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I have made a chess engine, and it seems from cProfile that my most expensive function is the one that calculates attack squares for both players. Here is the cProfile results for a perft function I wrote that goes 4 ply deep: https://imgur.com/a/VMoF3G5

The reason why my calculate attack squares function is so expensive is because every time a move is made in perft, the position is a new one, and attack squares for both players have to be recalculated. My question is this: Is there a more efficient way to be calculating attack squares for both players? Is there a way I can avoid having to recalculate attack squares for all 32 pieces every time a move is made in perft? Thank you.

https://repl.it/@kasparov/ImportantNotedCoderesource My code for anyone who's curious

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    These questions, while tangentially chess-related, seem like you would get more response in a programming forum. – PhishMaster Sep 25 '19 at 13:01
  • You could use the list of existing attack squares from the previous position, and then update it accordingly with just the changes the last move made on the new position. This is more efficient than recalculating entirely. – Inertial Ignorance Sep 28 '19 at 23:16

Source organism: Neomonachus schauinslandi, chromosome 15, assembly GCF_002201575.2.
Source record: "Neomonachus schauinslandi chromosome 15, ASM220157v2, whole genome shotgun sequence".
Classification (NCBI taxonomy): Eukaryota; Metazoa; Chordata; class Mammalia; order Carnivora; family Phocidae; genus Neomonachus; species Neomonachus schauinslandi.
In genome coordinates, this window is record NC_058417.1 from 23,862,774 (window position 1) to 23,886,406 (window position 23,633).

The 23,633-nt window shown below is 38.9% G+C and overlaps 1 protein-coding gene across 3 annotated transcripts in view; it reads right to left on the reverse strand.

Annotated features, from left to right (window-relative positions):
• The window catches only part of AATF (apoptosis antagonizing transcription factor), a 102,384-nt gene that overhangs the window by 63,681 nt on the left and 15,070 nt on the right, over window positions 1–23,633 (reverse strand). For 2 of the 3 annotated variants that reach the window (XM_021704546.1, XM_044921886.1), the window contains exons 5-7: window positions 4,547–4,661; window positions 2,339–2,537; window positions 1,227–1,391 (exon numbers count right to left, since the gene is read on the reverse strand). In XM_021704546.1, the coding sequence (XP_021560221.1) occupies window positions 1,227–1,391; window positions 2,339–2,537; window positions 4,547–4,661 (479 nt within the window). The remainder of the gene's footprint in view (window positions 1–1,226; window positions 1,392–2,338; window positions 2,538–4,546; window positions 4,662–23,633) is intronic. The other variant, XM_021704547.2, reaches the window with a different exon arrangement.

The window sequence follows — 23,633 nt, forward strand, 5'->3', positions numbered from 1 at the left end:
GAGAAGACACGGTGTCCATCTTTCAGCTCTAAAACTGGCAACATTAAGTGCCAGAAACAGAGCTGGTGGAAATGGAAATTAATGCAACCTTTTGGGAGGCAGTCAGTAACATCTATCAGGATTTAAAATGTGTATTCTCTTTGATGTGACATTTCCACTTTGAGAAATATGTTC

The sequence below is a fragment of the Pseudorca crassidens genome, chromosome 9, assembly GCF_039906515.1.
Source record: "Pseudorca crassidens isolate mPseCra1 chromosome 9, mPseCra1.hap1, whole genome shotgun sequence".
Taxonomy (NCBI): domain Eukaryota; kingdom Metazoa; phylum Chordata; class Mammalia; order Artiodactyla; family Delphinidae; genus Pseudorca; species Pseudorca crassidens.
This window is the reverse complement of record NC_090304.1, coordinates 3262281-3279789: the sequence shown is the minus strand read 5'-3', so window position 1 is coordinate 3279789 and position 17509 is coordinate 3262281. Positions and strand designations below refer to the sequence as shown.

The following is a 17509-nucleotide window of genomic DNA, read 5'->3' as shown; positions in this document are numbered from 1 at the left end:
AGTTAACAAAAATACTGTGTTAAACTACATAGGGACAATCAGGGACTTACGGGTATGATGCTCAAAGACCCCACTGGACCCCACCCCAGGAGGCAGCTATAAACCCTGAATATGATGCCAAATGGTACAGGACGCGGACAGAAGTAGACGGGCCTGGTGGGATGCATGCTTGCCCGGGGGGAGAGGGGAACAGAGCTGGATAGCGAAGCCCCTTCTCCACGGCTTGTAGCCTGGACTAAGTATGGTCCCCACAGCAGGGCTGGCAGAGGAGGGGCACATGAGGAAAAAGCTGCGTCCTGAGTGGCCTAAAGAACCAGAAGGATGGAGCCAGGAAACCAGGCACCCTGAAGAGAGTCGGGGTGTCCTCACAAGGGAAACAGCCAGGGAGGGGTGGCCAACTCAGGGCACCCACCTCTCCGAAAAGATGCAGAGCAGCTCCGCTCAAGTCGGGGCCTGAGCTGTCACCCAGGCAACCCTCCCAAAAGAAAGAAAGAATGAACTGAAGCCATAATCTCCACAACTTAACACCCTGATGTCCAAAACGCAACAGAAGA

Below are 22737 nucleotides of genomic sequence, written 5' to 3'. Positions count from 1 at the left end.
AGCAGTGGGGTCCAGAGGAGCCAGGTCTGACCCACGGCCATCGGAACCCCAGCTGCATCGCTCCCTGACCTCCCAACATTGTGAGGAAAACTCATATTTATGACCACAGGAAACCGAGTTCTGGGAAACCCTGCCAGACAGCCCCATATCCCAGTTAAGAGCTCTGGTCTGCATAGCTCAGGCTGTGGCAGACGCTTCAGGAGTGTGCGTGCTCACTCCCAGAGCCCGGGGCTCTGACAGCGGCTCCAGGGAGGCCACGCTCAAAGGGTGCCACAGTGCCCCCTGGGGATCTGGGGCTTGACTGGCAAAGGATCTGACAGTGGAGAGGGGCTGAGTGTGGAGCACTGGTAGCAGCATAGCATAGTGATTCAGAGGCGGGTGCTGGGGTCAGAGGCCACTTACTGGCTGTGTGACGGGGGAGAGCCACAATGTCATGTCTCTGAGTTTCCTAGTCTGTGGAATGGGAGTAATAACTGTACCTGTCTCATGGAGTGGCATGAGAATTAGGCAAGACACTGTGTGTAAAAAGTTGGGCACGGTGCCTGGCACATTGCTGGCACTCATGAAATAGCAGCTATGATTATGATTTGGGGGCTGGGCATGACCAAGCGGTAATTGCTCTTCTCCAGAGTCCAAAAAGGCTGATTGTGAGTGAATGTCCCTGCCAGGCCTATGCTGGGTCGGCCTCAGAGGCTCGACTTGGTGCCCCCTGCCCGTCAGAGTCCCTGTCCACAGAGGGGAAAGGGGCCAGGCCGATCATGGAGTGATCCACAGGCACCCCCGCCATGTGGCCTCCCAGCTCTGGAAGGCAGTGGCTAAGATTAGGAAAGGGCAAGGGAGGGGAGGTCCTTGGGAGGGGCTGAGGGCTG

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It may help to keep a list of each piece and the squares it attacks for the position.

Then when a move occurs, you can reduce the work calculating for the pieces that don't move. Non-moving kings, knights, and pawns will attack the same squares as before. Non-moving queens, bishops, and rooks only need to be recalculated if a piece moved to or away from a square they attacked.

Then you can update the attack squares of the pieces that actually moved.

  • Caveat: if you capture en passant you have to take into account that a square the moving pawn never occupied is now empty (the square of the captured pawn). – 11684 Sep 27 '19 at 15:05

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